If we can run the ball it will relieve the pressure on the line and QB. If we can run the ball we will burn clock and wear on TCU. This may be a game we don’t throw as much because of the need to limit possession by their offense.
Same applied last year, but we ran for 180 yards and threw for 223. We won time of possession though, 33 to 27 minutes, even though TCU ran 90 plays to our 72. In OT we ran 7 plays, they ran 9, so regulation was 65 plays to 81 for that 33 minutes of possession (TOP is not calculated in overtime because there is no game clock). We ran the ball 43 times, threw 29. I could see the same ratio Saturday afternoon (3:2 in favor of the run).
The emphasis on speed is apparent everywhere you look with this TCU team. Gary Patterson emphasizes speed. That is what I think Bret Bielema has done with his last two classes, especially this class. You better have speed in the SEC – and when you face TCU.
Obviously, you can’t replace an All-SEC corner in a week, but sure hope Curl can perform at a higher level than an average freshman. Two things are concern me about that position: that whoever is there plays too loose and TCU kills us with short completions that keep moving the chains, and whoever is there bites on double moves and gets burned deep.
If we can get back to the old Arkansas team, and run the ball and stay in 3rd and short situations,I like our chances…Tcu is not very big up front ,so if we can come off the ball ,we should come away with the win…
TCU is a 3 point favorite at Vegas. Hard to make anything from the first game with either team in my opinion. TCU & Arkansas both showed good defense and sufficient offense. As with times past when facing a dual threat QB, we must contain and tackle. I think the key to this game is going to be fewest turnovers, fewest penalties, and ability for both teams to pressure the passer. After that, it might come down to special teams.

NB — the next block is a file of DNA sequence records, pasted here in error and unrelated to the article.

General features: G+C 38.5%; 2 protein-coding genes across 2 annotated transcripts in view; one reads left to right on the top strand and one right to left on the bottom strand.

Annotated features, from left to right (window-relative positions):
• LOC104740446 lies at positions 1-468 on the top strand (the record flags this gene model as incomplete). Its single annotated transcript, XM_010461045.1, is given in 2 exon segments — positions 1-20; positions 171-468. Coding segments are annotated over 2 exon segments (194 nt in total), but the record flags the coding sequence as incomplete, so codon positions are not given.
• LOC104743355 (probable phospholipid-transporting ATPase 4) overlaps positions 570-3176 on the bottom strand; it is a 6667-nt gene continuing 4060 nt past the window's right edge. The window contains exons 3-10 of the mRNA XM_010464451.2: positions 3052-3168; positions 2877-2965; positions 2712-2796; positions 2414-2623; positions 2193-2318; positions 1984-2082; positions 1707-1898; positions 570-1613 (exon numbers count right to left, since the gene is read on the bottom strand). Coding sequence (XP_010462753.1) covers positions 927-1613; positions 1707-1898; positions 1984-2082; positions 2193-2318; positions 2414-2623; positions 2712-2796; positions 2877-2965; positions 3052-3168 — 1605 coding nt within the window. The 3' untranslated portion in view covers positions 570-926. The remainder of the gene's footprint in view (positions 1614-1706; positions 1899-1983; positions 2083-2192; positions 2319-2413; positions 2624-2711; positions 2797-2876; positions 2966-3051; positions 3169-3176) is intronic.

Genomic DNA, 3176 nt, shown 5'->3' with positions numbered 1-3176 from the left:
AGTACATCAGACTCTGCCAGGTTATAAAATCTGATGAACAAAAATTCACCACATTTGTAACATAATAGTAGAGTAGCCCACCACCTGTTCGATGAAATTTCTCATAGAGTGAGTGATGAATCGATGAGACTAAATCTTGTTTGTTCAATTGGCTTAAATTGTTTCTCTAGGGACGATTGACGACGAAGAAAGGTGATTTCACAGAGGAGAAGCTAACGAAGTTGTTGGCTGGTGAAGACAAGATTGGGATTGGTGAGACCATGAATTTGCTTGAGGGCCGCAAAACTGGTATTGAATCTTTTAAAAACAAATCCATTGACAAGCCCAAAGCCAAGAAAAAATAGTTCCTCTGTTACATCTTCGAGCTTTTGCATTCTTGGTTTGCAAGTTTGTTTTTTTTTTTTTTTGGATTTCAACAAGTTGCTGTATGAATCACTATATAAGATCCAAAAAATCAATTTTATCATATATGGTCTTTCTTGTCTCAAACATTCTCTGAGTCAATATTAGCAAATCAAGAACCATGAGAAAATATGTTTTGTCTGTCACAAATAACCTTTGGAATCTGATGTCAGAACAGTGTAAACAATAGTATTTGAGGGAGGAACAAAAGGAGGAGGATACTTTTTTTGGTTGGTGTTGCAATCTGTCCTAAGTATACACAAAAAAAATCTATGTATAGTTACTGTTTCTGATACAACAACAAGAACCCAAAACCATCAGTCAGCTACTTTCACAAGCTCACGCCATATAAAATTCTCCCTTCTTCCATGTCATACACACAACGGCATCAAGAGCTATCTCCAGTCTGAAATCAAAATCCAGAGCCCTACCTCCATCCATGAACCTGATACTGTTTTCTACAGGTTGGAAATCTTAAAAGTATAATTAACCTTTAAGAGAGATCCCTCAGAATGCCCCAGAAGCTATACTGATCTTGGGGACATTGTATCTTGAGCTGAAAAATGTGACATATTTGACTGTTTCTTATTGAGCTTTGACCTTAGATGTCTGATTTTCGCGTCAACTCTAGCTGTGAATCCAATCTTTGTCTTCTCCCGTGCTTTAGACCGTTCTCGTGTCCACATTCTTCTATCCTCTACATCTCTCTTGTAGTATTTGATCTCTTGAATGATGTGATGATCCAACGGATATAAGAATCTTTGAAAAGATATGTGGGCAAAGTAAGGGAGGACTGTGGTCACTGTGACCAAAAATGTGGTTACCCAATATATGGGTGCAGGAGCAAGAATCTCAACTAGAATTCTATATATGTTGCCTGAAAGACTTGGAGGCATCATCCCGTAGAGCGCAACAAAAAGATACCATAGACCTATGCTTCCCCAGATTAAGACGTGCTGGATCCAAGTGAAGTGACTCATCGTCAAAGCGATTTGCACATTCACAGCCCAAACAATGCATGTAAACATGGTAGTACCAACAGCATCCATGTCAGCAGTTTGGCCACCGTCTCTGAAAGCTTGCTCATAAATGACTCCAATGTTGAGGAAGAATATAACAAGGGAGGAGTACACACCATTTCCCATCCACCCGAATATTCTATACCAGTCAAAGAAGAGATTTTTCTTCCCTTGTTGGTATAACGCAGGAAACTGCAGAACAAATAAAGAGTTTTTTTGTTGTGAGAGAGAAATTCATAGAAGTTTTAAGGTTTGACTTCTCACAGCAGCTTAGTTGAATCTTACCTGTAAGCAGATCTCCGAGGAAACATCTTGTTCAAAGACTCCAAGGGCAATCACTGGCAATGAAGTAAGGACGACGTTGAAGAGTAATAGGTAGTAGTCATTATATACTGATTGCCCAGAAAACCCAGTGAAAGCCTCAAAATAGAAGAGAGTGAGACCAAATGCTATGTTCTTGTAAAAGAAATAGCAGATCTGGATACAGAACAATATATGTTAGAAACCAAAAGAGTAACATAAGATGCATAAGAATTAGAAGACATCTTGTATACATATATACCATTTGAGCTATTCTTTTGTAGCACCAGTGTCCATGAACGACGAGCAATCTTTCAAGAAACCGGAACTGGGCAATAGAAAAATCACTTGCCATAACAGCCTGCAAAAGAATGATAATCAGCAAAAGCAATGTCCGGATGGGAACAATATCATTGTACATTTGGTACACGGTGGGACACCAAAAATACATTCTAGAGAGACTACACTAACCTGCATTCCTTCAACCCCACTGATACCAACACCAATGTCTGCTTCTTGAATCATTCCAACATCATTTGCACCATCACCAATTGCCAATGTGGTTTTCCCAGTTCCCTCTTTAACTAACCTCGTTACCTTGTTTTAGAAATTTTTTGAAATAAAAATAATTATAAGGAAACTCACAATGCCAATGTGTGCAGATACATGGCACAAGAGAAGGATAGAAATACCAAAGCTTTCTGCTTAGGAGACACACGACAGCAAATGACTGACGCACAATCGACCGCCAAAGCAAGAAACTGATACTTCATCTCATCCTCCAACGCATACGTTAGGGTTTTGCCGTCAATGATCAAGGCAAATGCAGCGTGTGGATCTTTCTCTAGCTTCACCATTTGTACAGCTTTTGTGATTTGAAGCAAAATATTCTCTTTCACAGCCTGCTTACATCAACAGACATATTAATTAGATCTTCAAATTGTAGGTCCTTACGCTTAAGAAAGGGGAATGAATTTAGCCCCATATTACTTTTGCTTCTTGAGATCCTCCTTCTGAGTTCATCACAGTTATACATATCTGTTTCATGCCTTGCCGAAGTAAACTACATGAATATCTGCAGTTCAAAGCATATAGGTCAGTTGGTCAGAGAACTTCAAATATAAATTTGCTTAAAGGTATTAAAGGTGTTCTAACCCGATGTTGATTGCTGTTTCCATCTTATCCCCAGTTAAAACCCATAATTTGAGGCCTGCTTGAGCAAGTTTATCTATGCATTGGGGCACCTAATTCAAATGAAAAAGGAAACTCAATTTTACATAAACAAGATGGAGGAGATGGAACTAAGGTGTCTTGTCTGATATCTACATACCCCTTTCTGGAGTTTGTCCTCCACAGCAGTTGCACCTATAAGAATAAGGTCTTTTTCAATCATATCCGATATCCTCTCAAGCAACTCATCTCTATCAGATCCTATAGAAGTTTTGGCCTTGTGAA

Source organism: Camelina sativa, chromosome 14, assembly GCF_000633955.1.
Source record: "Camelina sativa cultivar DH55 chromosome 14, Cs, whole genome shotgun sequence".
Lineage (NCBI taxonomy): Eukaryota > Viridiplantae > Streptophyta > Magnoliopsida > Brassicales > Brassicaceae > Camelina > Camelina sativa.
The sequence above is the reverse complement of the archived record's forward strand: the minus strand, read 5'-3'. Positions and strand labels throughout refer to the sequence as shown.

I’m with ya on that. I think our Oline shows up much better running between the tackles this week. We were a weak running team last year with a mediocre Oline and we were able to run on TCU early. IF we can run better than last year, this will be a solid game for us. IMO, TCU’s speed should dictate that we run straight at them between Froholdt and Clary wtih Ragnow taking out his guy. IMO I would think the cutting ability of Whaley and Hayden will be valuable, because we can run off each side of Ragnow’s hip and then cut it outside in the 2nd level. IMO I would run between Froholdt and Clary then let the 2nd level/LB’s position dictate cut back runs as a way of running “outside”.
The outside run and passing game will expose our LT and RT so we may not see as much outside run until we see how Gibson and Jackson handle the faster DE’s. I am scared of the delayed blitz when you have such quick LB’s. I would not do any thing too heavy on our LT or RT for a few plays until they adjust to the speed of TCU DE’s and blitz tendencies.
In a single phrase, Arkansas wants to “break your will”, according to Patterson.
Arkansas is one of the most fascinating teams in the nation, largely because of the misconception of what they do up front. When you see the phrase “run-first team”, you largely assume that everything is going to revolve around the off-tackle or A-gap runs, with a pulling guard or lead fullback thrown in to take on intrepid linebackers or safeties. Arkansas’s offense is more complex than that.
When you watch last year’s game between Arkansas and TCU, you see that it’s not just big, dumb football, there’s a lot of misdirection, sneaky draw plays, and otherwise tricky motions and pulling guards designed to throw linebackers off their keys.
In theory, this shouldn’t work against TCU, because their linebackers and safeties are faster than normal. However, the addition of the short passing game creates a logical hesitation in the mix for the linebackers, who are just a few steps behind on most of those plays.
It’s a well-designed offense, and it indeed will break your will, just not the way you think it will.